FEMA fails to reimburse Oregon for disaster relief

FematrailersThe Oregonian's Michelle Cole reports that after a year of bureacratic delay, FEMA has yet to repay Oregon taxpayers for Katrina-related expenses:

Oregon is still waiting to be reimbursed the $2.7 million it spent last year to dispatch more than 1,100 Oregon National Guard troops to the Gulf Coast in the aftermath of Hurricane Katrina.

"We need the money," said Brig. Gen. Mike Caldwell of the Oregon Guard. "Hopefully, there will be some action soon."

The Federal Emergency Management Agency has promised to pay numerous times. Caldwell said a FEMA official e-mailed him as recently as Oct. 28, vowing that Oregon would be paid in full.

But FEMA contacted the Oregon Guard on Monday, asking for another form.

"This has gotten to be ridiculous," Caldwell said. "We are being asked to do the same thing over and over."

Read the rest here.

Also, The New York Times has an excellent piece on some of the bungled bureaucratic expenditures FEMA has made, including:

* $7.9 million spent to renovate the former Fort McClellan Army base in Anniston, Ala., included fixing up a welcome center, clinic and gymnasium, scrubbing away mold and installing a protective fence between the site and a nearby firing range. But when the doors finally opened, only about 10 people showed up each night, leading FEMA to shut down the shelter within one month.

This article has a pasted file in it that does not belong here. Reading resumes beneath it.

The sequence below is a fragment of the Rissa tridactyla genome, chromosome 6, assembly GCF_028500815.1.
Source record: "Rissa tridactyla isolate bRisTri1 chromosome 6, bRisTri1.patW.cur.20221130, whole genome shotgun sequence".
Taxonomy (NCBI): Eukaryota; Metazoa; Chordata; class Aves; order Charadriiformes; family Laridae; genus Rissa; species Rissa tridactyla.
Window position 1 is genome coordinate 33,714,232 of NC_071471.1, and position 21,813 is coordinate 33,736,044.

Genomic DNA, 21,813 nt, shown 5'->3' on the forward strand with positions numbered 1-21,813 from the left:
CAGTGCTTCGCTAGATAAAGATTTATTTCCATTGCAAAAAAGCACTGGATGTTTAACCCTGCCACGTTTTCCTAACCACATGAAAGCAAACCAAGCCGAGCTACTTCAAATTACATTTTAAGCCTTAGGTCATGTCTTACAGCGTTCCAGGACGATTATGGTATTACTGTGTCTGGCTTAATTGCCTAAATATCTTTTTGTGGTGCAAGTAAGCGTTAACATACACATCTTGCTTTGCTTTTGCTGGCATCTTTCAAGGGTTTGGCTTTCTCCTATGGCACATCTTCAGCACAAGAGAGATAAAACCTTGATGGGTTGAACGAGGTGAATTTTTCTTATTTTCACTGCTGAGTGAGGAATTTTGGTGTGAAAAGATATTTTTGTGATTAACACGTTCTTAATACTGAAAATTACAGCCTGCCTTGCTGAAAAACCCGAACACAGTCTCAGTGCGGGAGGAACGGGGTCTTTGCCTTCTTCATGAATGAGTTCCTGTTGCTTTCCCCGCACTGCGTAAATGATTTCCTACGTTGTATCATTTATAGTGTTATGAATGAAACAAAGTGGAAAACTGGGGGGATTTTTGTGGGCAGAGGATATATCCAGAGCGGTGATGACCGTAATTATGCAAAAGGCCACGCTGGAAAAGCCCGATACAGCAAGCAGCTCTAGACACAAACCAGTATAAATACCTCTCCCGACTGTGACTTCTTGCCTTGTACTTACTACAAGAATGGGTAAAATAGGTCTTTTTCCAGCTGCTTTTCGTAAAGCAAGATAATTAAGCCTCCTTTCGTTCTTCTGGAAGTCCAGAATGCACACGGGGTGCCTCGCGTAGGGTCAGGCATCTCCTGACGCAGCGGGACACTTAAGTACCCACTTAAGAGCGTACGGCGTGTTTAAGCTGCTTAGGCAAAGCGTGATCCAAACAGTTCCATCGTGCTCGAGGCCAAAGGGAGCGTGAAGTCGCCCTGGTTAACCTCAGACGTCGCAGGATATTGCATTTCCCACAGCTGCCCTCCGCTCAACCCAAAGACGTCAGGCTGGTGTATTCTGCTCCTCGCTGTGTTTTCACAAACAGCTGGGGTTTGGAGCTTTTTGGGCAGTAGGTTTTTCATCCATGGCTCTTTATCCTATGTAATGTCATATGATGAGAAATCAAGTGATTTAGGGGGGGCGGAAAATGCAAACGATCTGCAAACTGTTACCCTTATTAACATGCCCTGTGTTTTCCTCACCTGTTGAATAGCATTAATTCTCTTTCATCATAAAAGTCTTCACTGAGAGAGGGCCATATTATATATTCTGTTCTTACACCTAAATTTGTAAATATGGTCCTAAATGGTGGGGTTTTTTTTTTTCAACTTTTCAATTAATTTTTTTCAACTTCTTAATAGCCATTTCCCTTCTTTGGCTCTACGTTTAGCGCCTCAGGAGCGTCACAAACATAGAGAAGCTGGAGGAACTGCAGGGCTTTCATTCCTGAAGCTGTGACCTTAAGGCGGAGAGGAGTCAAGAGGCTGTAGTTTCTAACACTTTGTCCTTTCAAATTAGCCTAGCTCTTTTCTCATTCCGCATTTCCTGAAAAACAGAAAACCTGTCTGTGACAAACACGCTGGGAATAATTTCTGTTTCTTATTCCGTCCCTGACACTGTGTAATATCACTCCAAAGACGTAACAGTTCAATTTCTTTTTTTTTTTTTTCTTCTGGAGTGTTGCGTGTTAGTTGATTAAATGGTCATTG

* Mobile homes, costing $34,500 each, purchased to provide temporary housing to hurricane victims. Nearly half, or about 10,000, of the $860 million worth of units now sit at an airfield in Arkansas, where FEMA is paying $250,000 a month to store them. (See top right photo)

* One individual received 26 federal disaster relief payments totaling $139,000, using 13 Social Security numbers, all based on claims of damages for bogus addresses.


  • PID (unverified)

    I don't understand why FEMA is allowed to remain this incompetent. The government's ability to respond to disasters should be considered a national security priority; the message we are sending to terrorists now is "If you attack us, we will respond so incompetently that your attacks will have maximum effect."

    Billions of dollars spent in Iraq, and the Bush Administration is unwilling to repay $2.7 to Oregon so that our National Guard doesn't face a financial crisis. Pathetic.

  • Hank Harper (unverified)

    The problem really runs much deeper than just the $2.7 mil in past due debt to Oregon. When disaster strikes, troops need to be deployed immediately to help out on the ground. But the footdragging and delay by FEMA sends a terrible message to the states for future events: if you send troops, prompt reimbursement is not guaranteed.

    This is a self-inflicted wound to future emergency response, and there's no excuse for it.

  • (Show?)

    Having dealt with FEMA numerous times while living in Texas, I can tell you they weren't always this incompetent.

    James Lee Witt was great as the head of FEMA. He turned FEMA around in the time he was there.